Ask the Coach: Keeping Pace - Page 2
I am experimenting with a raw diet, which seems to provide more energy and strength. The longest I have eaten only raw foods is seven days. Should I supplement with a vitamin-B complex to be safe?
—Lucus DeBuhr, Fayetteville, AR
A raw-food diet generally consists of uncooked, unprocessed foods or foods that are never heated above 40 °C (104 °F). It might seem healthy at first blush, but has the potential to leave you with serious nutrient deficiencies. Registered Nutritionist Amy Kubal says, “A raw-food diet can be dangerously low in some essential nutrients, including Omega-3 fatty acids, vitamin D, calcium, iron and some of the B vitamins.” To be “safe,” you should eat all the wonderful natural foods available to us on Earth—a variety of plant and animal products raised and grown in the best possible way—raw and cooked.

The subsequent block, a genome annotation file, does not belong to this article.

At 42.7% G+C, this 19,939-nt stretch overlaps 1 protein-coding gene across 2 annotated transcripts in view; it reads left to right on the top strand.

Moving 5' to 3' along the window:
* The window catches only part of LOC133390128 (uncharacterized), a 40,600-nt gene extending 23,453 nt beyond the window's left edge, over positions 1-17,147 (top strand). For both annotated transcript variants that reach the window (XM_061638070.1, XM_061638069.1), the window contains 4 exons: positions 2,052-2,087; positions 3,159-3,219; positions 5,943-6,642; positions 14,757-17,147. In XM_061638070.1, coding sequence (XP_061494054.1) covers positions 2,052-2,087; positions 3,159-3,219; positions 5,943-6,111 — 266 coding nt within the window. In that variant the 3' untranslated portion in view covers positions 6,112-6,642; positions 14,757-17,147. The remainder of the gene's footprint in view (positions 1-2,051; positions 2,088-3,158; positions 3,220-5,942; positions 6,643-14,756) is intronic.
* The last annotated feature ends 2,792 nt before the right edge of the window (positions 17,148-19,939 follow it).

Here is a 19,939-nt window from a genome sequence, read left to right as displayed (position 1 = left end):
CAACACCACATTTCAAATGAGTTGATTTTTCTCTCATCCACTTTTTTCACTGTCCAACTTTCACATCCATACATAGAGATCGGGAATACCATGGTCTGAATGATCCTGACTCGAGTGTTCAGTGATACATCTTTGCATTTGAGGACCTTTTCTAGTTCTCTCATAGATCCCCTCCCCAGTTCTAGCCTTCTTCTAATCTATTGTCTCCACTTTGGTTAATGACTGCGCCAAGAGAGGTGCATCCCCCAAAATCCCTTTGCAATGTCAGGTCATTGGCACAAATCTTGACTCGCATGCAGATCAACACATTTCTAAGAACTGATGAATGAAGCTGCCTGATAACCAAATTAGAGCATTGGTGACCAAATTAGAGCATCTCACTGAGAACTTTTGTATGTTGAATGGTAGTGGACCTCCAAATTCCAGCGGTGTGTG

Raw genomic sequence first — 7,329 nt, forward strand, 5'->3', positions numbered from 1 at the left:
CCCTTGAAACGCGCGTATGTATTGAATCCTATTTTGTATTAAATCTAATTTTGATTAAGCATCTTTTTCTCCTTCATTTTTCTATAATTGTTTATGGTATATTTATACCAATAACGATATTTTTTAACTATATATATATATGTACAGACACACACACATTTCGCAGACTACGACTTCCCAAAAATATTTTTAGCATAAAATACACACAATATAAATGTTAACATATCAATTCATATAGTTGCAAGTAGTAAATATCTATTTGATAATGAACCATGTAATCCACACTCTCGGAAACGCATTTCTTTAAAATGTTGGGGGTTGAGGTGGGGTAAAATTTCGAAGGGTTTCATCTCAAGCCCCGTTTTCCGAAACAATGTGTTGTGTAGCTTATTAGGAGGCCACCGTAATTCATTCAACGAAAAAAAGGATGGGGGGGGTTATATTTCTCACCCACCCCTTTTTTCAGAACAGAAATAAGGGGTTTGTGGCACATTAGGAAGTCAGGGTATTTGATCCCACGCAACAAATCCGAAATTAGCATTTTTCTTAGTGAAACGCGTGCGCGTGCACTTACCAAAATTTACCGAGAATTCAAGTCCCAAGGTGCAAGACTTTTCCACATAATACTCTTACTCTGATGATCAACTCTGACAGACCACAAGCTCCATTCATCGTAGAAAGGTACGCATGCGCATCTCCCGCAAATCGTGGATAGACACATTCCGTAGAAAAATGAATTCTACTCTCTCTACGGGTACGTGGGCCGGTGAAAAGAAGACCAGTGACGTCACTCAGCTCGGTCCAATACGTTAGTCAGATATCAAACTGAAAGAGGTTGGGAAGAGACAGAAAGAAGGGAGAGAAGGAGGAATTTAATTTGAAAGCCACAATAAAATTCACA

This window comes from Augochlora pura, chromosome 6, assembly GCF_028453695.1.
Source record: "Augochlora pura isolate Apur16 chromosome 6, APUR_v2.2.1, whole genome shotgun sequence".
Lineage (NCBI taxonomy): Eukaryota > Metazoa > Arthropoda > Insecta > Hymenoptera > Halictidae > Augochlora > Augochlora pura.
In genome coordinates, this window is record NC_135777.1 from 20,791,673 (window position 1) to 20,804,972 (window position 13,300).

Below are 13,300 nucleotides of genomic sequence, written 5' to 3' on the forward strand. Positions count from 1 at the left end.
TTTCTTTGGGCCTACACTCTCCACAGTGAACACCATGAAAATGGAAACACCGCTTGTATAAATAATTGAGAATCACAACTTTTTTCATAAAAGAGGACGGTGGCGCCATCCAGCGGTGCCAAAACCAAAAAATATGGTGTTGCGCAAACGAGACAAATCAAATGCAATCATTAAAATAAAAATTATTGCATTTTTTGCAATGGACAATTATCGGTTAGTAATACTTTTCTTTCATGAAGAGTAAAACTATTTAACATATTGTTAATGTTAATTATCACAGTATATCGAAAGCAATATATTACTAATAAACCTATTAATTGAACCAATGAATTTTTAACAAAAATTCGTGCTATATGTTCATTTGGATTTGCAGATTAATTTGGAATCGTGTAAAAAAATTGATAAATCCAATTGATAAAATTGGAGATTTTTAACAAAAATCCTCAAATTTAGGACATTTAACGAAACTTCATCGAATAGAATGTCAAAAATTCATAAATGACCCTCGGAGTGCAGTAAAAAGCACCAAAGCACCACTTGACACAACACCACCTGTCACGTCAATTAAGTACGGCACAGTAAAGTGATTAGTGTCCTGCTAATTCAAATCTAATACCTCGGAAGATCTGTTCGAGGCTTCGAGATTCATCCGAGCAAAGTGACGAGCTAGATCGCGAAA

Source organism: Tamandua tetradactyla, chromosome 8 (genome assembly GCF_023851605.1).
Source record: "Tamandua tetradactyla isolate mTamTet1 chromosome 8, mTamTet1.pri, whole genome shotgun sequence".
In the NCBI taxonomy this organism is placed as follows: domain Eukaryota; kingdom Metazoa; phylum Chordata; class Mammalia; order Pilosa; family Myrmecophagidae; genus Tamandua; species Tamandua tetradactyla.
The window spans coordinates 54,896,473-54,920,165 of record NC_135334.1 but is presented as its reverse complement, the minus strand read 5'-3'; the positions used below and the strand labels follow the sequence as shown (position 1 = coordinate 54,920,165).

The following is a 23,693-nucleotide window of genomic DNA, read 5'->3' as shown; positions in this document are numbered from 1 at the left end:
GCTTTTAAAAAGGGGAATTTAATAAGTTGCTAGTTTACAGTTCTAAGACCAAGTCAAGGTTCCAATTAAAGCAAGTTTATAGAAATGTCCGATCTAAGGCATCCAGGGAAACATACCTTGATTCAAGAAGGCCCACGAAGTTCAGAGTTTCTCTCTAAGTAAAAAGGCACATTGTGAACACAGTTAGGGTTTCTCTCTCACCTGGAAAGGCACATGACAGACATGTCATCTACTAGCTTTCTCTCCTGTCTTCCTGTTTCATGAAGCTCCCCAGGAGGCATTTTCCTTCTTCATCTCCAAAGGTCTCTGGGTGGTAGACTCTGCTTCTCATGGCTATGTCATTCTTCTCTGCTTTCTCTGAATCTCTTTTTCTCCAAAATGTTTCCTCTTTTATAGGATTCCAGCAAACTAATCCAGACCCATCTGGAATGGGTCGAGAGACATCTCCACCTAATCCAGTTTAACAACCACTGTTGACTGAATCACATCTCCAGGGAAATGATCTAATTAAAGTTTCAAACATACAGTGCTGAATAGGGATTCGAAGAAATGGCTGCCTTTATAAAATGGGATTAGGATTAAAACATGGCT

All the vegan athletes I know supplement with B12; raw-food adherents with the same animal-product restrictions will likely require similar nutritional intervention. Without animal products, it’s nearly impossible to get B12 through your diet.
With that said, the question of whether you should supplement with B vitamins, while on your raw diet, is pretty cut and dried—yes, you should. B vitamins help make red blood cells and normalize brain function. Severe depletion of B vitamins may lead to anemia, a condition in which you don’t have enough healthy red blood cells to carry adequate oxygen throughout the body. Runners with this condition often feel lethargic, which will essentially crater your training.
Kubal says, “A vitamin-B12 supplement or a good vitamin-B complex will help you maintain your energy and give you the Bs you aren’t getting from the foods.” The first step however is to get your levels tested.
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